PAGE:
Sunday, December 30, 2012

the last book I ever read (Salman Rushdie's Joseph Anton, excerpt two)

from Joseph Anton: A Memoir by Salman Rushdie:

He paid up, and, in a defiant spirit, went on to the ceremony wearing brown shoes. He was promptly plucked out of the parade of his properly black-shod contemporaries, and ordered to change. People in brown shoes were mysteriously deemed to be dressed improperly, and this again was a judgment against which there could be no appeal. Again he gave in, sprinted off to change his shoes, got back to the parade in the nick of time; and at length, when his turn came, he was required to hold a university officer by his little finger and to follow him slowly up to where the vice chancellor sat upon a mighty throne. He knelt at the old man’s feet and held up his hands, palms together, in a gesture of supplication, and begged in Latin for the degree, for which, he could not help thinking, he had worked extremely hard for three years, supported by his family at considerable expense. He had been advised to hold his hands way up above his head, in case the elderly vice chancellor, leaning forward to clutch at them, should topple off his great chair and land on top of him.

Looking back at those incidents, he was always appalled by the memory of his passivity, hard though it was to see what else he could have done. He could have refused to pay for the gravy damage to his room, could have refused to change his shoes, could have refused to kneel to supplicate for his B.A. He had preferred to surrender and get the degree. The memory of that surrender made him more stubborn, less willing to compromise, to make an accommodation with injustice, no matter how persuasive the reasons. Injustice would always thereafter conjure up the memory of gravy. Injustice was a brown, lumpy, congealing fluid, and it smelled pungently, tearfully, of onions. Unfairness was the feeling of running back to one’s room, flat out, at the last minute, to change one’s outlawed brown shoes. It was the business of being forced to beg, on one’s knees, in a dead language, for what was rightfully yours.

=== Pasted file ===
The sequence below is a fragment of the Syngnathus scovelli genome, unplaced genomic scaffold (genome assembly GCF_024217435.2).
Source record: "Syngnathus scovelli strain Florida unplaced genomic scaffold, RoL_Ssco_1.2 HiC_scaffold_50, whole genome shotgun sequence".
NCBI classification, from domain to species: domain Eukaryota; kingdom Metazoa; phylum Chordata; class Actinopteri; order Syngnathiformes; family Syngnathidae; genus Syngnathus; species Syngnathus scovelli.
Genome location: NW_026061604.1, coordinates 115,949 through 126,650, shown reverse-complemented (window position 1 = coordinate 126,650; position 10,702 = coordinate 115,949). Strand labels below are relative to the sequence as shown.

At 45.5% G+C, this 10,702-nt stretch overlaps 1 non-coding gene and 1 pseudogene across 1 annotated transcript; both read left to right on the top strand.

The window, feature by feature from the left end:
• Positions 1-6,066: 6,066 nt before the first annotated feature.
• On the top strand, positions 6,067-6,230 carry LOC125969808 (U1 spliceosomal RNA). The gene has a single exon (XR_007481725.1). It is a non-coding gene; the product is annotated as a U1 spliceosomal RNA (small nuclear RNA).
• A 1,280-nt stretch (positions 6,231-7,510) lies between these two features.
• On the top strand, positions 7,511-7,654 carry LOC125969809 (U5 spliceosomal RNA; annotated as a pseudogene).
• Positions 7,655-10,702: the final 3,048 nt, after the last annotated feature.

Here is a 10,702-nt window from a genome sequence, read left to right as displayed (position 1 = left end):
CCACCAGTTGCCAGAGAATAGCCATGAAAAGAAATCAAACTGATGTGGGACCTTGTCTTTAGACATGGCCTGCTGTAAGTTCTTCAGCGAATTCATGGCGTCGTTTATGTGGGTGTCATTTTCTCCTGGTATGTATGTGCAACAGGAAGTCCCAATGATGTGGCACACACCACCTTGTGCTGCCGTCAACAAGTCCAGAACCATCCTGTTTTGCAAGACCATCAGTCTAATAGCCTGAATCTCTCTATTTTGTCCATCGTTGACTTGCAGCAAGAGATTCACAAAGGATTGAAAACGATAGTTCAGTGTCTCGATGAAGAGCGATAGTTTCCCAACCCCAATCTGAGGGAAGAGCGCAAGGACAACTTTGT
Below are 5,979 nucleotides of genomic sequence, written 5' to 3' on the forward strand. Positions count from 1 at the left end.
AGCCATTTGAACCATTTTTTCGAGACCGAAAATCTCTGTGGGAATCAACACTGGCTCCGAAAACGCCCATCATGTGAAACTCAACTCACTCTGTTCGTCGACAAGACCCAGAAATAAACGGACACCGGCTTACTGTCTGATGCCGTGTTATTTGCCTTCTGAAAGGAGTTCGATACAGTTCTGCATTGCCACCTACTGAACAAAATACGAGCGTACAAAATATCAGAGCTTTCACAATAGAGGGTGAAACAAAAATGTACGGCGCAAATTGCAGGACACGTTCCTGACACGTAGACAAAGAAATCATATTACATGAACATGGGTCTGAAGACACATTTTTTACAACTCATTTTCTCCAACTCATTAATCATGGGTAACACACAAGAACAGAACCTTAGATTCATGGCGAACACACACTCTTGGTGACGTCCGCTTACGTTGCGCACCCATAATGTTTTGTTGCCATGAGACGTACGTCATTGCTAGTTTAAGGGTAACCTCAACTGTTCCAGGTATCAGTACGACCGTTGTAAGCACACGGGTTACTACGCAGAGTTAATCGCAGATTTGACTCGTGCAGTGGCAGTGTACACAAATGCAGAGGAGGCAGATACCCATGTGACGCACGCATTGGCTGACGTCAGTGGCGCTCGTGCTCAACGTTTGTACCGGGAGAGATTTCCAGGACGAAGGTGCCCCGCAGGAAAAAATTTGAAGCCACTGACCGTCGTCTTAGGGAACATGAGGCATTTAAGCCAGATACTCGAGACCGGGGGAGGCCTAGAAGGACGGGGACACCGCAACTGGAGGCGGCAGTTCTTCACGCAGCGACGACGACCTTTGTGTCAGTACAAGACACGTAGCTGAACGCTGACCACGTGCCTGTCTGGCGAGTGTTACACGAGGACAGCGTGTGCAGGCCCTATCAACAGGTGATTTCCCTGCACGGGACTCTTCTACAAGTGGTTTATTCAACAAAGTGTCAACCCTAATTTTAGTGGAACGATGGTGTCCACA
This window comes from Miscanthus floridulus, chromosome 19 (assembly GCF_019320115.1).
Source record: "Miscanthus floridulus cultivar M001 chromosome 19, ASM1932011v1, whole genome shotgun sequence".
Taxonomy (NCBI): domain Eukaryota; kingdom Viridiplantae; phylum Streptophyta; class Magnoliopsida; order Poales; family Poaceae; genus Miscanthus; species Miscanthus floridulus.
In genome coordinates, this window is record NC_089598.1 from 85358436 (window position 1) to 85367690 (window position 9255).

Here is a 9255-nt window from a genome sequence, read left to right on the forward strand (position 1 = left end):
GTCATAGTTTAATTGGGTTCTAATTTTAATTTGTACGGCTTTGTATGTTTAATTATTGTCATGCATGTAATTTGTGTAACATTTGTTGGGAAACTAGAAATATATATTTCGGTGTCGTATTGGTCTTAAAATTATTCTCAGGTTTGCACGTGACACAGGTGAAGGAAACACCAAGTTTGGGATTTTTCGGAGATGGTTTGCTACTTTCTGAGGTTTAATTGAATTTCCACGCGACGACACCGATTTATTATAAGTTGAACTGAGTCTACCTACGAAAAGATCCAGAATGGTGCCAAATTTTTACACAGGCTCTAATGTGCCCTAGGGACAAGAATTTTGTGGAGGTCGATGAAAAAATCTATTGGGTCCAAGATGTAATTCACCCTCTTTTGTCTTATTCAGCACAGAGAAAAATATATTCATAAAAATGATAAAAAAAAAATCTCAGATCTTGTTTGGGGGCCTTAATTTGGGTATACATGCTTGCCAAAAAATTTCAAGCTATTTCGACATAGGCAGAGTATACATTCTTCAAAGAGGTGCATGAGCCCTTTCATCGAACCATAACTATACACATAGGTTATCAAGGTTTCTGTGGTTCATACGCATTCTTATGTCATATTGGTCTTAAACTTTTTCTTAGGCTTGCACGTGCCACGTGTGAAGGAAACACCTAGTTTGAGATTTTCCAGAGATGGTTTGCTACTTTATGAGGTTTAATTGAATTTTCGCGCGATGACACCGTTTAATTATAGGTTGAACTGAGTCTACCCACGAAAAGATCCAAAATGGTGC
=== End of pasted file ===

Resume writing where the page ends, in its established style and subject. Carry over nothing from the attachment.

Many years later he told this story at a Bard College commencement ceremony. “This is the message I have derived from the parables of the Unknown Gravy Bomber, the Vetoed Footwear, and the Unsteady Vice Chancellor upon His Throne, and which I pass on to you today,” he told the graduating class of 1996 on a sunny afternoon in Annandale-in-Hudson, New York. “First, if, as you go through life, people should some day accuse you of what one might call Aggravated Gravy Abuse—and they will, they will—and if in fact you are innocent of abusing gravy, do not take the rap. Second: Those who would reject you because you are wearing the wrong shoes are not worth being accepted by. And third: Kneel before no man. Stand up for your right.” The members of the class of ’96 skipped up to get their degrees, some barefoot, some with flowers in their hair, cheering, fist punching, voguing, uninhibited. That’s the spirit, he thought. It was as far from formality of Cambridge as you could go, and much the better for it.

His parents didn’t come to his graduation. His father said they couldn’t afford the airfare. This was untrue.

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